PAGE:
The everyday blog of Richard Bartle.
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4:44pm on Tuesday, 31st July, 2007:
The menu item said "young baby lamb". Not sheep, lamb; not just any lamb, but baby lamb; not just any baby lamb, but young baby lamb. One more adjective and it would have been a foetus.
There's a man on the sixth floor of Debenhams in Nicosia whose hobby is showing people where the lifts to the eleventh floor (the observation deck) are. His motive seems to be so he can kiss pretty girls, leastwise he got my wife and both daughters that way and we saw him planting a smacker on the lips of another startled young English woman as we came back.
Vehicles in Cyprus have number plates that use the Latin alphabet, rather than the Greek alphabet.
At 11pm every night so far, a man on a motorbike that's had its baffles removed screams up the road all the big hotels are on, making a noise so loud it makes the lampshades of our third-floor room rattle. Presumably, he believes that by doing this Cypriot girls will want to have his babies.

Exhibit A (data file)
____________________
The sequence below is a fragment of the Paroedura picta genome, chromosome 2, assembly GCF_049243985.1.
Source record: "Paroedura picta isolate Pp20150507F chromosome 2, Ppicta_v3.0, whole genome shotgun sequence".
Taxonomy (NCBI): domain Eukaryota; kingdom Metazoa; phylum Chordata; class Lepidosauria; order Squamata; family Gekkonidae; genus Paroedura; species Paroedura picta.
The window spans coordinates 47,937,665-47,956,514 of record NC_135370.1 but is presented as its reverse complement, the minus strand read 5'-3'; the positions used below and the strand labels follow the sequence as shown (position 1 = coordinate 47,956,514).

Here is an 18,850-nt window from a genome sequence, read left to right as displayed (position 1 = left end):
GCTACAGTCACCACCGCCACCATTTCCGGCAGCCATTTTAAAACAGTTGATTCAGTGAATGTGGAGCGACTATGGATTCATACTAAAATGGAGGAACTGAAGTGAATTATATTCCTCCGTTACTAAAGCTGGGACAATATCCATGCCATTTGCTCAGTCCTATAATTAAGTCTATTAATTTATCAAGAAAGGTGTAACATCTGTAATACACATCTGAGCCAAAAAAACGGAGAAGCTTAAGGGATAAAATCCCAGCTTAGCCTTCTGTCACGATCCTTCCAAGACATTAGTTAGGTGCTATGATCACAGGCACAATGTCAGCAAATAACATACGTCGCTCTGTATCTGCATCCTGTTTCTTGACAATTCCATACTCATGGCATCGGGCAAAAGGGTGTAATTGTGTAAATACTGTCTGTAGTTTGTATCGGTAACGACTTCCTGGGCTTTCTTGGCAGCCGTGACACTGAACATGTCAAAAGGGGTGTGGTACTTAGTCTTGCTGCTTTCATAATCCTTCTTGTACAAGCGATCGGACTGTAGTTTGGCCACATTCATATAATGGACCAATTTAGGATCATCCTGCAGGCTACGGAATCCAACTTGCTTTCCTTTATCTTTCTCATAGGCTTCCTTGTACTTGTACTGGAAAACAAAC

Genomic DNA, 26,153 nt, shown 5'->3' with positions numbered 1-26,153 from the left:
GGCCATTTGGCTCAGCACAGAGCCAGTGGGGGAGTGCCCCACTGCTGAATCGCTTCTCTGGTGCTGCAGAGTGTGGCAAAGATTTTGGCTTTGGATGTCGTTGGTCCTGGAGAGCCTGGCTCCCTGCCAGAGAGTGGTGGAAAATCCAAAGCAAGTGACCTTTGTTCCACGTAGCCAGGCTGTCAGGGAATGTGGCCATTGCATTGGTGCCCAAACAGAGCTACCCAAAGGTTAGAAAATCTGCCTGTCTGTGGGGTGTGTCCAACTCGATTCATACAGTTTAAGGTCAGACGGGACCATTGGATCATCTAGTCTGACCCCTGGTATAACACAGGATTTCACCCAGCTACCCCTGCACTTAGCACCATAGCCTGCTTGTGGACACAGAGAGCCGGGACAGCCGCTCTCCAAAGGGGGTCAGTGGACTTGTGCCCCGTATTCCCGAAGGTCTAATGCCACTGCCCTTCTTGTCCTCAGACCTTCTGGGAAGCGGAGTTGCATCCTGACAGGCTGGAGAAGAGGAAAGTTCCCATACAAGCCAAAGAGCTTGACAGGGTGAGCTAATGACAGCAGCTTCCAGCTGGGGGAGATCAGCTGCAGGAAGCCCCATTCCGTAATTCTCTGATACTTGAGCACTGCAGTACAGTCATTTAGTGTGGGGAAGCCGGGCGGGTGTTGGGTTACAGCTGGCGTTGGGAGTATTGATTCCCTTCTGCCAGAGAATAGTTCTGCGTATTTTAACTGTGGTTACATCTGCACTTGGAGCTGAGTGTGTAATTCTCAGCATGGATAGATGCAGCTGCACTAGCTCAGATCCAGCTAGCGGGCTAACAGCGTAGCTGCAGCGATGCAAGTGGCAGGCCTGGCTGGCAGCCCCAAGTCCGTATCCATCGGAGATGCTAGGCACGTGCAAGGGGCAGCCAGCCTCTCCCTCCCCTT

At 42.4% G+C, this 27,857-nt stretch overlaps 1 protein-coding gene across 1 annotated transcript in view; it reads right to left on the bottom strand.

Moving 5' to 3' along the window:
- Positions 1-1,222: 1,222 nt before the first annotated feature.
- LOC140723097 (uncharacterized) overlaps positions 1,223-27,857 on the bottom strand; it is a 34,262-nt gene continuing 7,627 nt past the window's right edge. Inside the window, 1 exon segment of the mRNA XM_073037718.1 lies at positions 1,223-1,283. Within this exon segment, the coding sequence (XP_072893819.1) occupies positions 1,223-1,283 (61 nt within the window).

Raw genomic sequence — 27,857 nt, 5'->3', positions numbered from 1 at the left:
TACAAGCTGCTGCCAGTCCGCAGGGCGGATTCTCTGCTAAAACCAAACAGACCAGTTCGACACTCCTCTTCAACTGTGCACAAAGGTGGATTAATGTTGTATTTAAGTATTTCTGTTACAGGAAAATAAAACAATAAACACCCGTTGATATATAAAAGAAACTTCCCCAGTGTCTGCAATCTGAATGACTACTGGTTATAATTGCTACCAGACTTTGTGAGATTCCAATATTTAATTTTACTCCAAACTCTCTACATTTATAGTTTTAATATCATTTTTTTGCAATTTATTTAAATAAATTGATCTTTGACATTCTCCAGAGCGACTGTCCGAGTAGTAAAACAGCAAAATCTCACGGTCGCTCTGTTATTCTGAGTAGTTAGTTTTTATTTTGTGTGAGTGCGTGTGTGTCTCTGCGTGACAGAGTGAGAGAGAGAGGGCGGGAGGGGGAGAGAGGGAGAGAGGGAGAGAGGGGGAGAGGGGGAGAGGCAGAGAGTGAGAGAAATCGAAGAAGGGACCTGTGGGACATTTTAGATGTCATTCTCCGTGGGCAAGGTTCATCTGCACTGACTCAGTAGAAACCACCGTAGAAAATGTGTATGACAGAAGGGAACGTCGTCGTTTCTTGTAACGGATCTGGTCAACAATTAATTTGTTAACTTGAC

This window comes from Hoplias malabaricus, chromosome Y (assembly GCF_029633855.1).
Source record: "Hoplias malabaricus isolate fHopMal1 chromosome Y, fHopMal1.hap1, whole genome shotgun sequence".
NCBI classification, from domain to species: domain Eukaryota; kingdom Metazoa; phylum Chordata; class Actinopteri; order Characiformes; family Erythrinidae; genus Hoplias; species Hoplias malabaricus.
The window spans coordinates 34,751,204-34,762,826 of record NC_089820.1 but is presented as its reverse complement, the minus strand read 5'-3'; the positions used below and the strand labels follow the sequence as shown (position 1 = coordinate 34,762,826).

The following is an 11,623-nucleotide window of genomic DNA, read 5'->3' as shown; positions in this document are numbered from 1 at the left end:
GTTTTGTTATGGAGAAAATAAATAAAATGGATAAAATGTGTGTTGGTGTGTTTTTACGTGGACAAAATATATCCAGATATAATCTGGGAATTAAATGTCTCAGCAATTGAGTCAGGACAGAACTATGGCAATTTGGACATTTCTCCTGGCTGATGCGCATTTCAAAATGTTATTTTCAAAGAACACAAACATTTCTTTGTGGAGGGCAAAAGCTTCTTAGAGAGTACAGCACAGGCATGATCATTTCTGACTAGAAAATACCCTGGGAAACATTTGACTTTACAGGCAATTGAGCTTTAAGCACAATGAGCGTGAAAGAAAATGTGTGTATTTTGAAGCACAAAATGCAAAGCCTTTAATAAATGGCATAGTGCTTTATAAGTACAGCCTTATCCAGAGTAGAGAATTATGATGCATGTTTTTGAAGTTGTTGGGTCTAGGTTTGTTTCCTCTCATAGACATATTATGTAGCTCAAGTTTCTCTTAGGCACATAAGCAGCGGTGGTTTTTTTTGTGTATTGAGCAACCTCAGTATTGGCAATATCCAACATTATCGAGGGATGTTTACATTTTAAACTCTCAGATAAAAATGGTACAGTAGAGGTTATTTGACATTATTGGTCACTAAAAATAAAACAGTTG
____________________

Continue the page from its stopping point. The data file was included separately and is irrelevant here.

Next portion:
During the Turkish invasion in 1974, Nicosia suffered either too much damage or too little. It has quite the ugliest collection of rooftops of any city I've ever viewed from a height — and that includes Cairo.
I haven't seen a single national flag of Cyprus since I got here. There are plenty of Greek ones, but no Cypriot ones.
The lifts in the hotel are supplied by the Cyprus Water Company. There's diversification for you.
Israeli tourists to Cyprus say they're from England. When we went into a lace shop in Léfkara (which is far more picturesque than Nicosia) the old woman with half her teeth missing who sold us some coasters refused to believe we were English at first on account of how "that's what all the Israelis say".
In their own "freedom fries" moment, they don't call it Turkish Delight here, they call it Cyprus Delight. I think perhaps the 1974 invasion is still a sore point...
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Copyright © 2007 Richard Bartle (firstname.lastname@example.org).